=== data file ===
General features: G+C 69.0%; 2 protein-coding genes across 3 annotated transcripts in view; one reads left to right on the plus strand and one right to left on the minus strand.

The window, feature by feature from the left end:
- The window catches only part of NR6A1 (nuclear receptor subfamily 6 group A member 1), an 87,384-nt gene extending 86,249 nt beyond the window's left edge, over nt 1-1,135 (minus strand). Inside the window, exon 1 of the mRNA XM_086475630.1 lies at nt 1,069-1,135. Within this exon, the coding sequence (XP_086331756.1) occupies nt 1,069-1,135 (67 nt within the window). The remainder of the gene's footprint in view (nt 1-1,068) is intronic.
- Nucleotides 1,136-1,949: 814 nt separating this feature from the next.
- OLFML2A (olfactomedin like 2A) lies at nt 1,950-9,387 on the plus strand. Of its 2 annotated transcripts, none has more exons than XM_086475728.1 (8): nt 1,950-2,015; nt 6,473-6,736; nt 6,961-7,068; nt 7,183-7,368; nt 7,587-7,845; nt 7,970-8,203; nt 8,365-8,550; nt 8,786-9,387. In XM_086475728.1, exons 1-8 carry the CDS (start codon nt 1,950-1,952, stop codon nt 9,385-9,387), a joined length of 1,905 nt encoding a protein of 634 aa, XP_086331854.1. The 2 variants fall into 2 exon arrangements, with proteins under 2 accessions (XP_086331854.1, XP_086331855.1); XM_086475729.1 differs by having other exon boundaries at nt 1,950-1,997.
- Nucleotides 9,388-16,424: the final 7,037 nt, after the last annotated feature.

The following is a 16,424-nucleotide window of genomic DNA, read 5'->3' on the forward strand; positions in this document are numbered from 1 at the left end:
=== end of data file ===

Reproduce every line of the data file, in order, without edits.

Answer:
General features: G+C 69.0%; 2 protein-coding genes across 3 annotated transcripts in view; one reads left to right on the plus strand and one right to left on the minus strand.

The window, feature by feature from the left end:
- The window catches only part of NR6A1 (nuclear receptor subfamily 6 group A member 1), an 87,384-nt gene extending 86,249 nt beyond the window's left edge, over nt 1-1,135 (minus strand). Inside the window, exon 1 of the mRNA XM_086475630.1 lies at nt 1,069-1,135. Within this exon, the coding sequence (XP_086331756.1) occupies nt 1,069-1,135 (67 nt within the window). The remainder of the gene's footprint in view (nt 1-1,068) is intronic.
- Nucleotides 1,136-1,949: 814 nt separating this feature from the next.
- OLFML2A (olfactomedin like 2A) lies at nt 1,950-9,387 on the plus strand. Of its 2 annotated transcripts, none has more exons than XM_086475728.1 (8): nt 1,950-2,015; nt 6,473-6,736; nt 6,961-7,068; nt 7,183-7,368; nt 7,587-7,845; nt 7,970-8,203; nt 8,365-8,550; nt 8,786-9,387. In XM_086475728.1, exons 1-8 carry the CDS (start codon nt 1,950-1,952, stop codon nt 9,385-9,387), a joined length of 1,905 nt encoding a protein of 634 aa, XP_086331854.1. The 2 variants fall into 2 exon arrangements, with proteins under 2 accessions (XP_086331854.1, XP_086331855.1); XM_086475729.1 differs by having other exon boundaries at nt 1,950-1,997.
- Nucleotides 9,388-16,424: the final 7,037 nt, after the last annotated feature.

The following is a 16,424-nucleotide window of genomic DNA, read 5'->3' on the forward strand; positions in this document are numbered from 1 at the left end: